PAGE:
France in the Country

“Mont Blanc is the monarch of mountains; 
They crown'd him long ago
On a throne of rocks, in a robe of clouds,
With a diadem of snow.” Lord Byron

I don’t remember too much about the drive from Paris to the Alps because I was focused on learning the rules of the road and navigating the narrow streets rather than enjoying the scenery. However, I do remember arriving at Notre-Dame-de-Bellecombe just as the sun was setting and it was a pretty surreal moment.

The valley was full of cottages and looked like a model train town as the sunset casting a monstrous shadow, covering the landscape like a hobbyist closing his garage door. The slow creep up the mountain in our constantly bucking manual transmission caused quite a curiosity among the domestic wildlife surrounding us. Sheep, cows, dogs, and even alpacas would saunter up to the fence with their bells jingling to see what disturbed their quiet mountain daydreaming. 

Our host was a lumberjack who met us on the mountain with his bicycle, when I told him about our homeland he praised the Shenandoah Valley for its fine timber. The silence of the mountain was a welcome change to the bustle of Paris and the stargazing was second only to the volcanoes of Hawaii. My wife and I slept in with our down comforters in the cozy log cabin, but the younger kids woke up early to play in the Nordic bath and roam the mountain, while my teenage stepson was content in the cabin playing video games.

We made our way to the base of Mont Blanc, passing professional cyclists training for the Tour du Mont Blanc along the way, climbing hills made only for superhuman athletes. Chamonix was a small town nestled in a gorge with ski lifts and train tracks branching out in every direction. The air was fresher, the clouds were whiter, and the grass was greener in this land of skiing and hiking. I sat near a snow mound atop Brévent peak and watched para-gliders wipe the sweat from their palms as they leapt into the abyss. 

I chose to skip the Lac Blanc hike in favor of the Cinque Terre trail this trip, but if you’re spending more than a couple days in Chamonix I hear it has breathtaking views and you can even swim in Lacs des Chéserys, but only if you don’t mind the extreme cold. I remember finding bear tracks atop the mountain and wondering why they would venture this high, but then realized that the bear probably thinks the same thing about us.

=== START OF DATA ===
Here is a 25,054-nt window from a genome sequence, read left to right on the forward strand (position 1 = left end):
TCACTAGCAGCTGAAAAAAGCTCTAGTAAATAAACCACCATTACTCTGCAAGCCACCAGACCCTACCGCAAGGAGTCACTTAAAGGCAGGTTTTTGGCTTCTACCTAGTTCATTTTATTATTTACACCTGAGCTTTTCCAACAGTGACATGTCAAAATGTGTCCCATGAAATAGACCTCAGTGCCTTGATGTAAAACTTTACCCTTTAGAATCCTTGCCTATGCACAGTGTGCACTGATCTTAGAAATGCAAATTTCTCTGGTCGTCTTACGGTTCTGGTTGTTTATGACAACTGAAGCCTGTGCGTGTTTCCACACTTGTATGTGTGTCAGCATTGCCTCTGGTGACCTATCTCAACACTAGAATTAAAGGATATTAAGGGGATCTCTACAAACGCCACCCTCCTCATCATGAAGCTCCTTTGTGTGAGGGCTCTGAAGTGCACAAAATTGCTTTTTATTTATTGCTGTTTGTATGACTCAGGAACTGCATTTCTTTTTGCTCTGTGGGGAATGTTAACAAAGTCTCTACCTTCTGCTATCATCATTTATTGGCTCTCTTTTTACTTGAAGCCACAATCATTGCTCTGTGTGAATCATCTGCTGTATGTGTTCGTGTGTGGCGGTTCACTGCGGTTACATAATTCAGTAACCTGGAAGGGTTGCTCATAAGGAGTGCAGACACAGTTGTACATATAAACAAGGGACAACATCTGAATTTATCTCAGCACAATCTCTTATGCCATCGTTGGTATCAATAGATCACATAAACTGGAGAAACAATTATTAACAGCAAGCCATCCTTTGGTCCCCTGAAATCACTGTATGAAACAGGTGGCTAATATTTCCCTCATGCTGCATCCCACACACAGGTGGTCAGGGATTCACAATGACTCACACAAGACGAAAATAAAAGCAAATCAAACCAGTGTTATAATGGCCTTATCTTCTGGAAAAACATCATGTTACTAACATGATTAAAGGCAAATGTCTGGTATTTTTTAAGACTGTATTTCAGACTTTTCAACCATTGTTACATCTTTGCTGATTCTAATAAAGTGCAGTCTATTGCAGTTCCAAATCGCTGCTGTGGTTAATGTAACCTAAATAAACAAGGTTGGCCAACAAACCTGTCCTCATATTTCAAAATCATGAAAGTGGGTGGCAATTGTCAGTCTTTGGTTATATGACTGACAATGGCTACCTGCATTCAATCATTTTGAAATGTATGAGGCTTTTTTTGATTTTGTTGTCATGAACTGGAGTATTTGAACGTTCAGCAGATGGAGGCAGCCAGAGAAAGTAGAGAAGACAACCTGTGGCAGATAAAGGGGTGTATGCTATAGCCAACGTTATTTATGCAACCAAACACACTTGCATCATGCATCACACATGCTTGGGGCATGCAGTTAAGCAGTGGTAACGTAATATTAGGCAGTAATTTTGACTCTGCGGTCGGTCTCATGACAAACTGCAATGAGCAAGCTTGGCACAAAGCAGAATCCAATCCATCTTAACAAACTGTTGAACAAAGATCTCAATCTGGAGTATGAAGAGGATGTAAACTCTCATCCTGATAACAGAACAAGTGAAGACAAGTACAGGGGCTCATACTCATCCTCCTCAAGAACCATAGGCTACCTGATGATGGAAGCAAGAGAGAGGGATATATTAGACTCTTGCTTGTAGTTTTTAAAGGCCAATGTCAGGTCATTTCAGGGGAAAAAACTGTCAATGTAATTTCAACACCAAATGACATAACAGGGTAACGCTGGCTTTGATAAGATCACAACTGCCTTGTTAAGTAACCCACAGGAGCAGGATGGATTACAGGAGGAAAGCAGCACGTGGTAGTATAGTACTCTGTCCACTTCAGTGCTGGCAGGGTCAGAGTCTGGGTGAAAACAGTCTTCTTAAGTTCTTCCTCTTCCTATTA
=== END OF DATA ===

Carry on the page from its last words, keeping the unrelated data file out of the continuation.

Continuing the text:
After descending from Mont Blanc we took a train, that seemed straight out of The Polar Express, through the mountain to Mer de Glace.

We arrived to a gigantic glacier cutting through the rocky countryside like an icy lava flow. We descended the stairs and passed signs indicating the glacier size throughout the decades, growing more depressed with each step. We fought our vertigo on the mountain stairs, which resembled the open grates of a fire escape, until finally arriving at the mouth of the blue behemoth. 

The bright blue of the glacier resembled the iridescent pigment of Lapis Lazuli, which my son pointed out after paying attention during his tour of Renaissance art at The Louvre. We passed through the icy entrance and were baptized by mountain water melting from the sun-kissed ceiling. As we ventured further into the glass cave, it grew darker and the rain ceased, but the faint glow of daylight pierced the walls, lighting up the frozen treasures trapped over the centuries like layers of a prehistoric cake. 

The ice sculptures were intricate and we took dozens of photos, but the wonder quickly faded as I considered the temporary nature of the place we were standing in. 

My generation will probably be the last to gaze upon the mighty Mer de Glace, the second longest glacier in the entire Alps. On our way back to the train, I struggled to climb the hundreds of steps up the melted mountain, but it served as both a reminder and a punishment.

After riding the self-braking Alpine Coasters for a couple hours we headed back to the cabin where we we spent the night. Since it was the off season, the village was a ghost town and you could tell the people who stayed behind enjoyed their isolation, both digitally and physically. A restaurant owner I spoke with personified Mont Blanc and explained how she would never betray her glorious mountain by leaving to go to a Summer home. Mont Blanc was a respected deity in the forests of France to the locals, with numerous legends of dark fairies, trolls, and dwarves passed down through the generations.

We spent a morning at Le Maison des contes de fees, learning about darker iterations of fairy tales that have been continually neutered down for children over the centuries. The museum curator lived on the mountain her whole life and spent her time crafting elaborate papier-mâché characters with musical stages to immortalize these stories. It was a little creepy, but also inspirational.

The Fairy Tale Museum resembled a tourist trap you’d see off the highway of Route 66, but the closest main road was hours away, so the owner didn't create this world because it was financially viable. 

Her doll houses and handmade puppets took years to craft, and even though her efforts may be dismissed by a culture unable to commit to anything longer than a Netflix series, she was not content to be a spectator. In France, everyone wants to be a creator.

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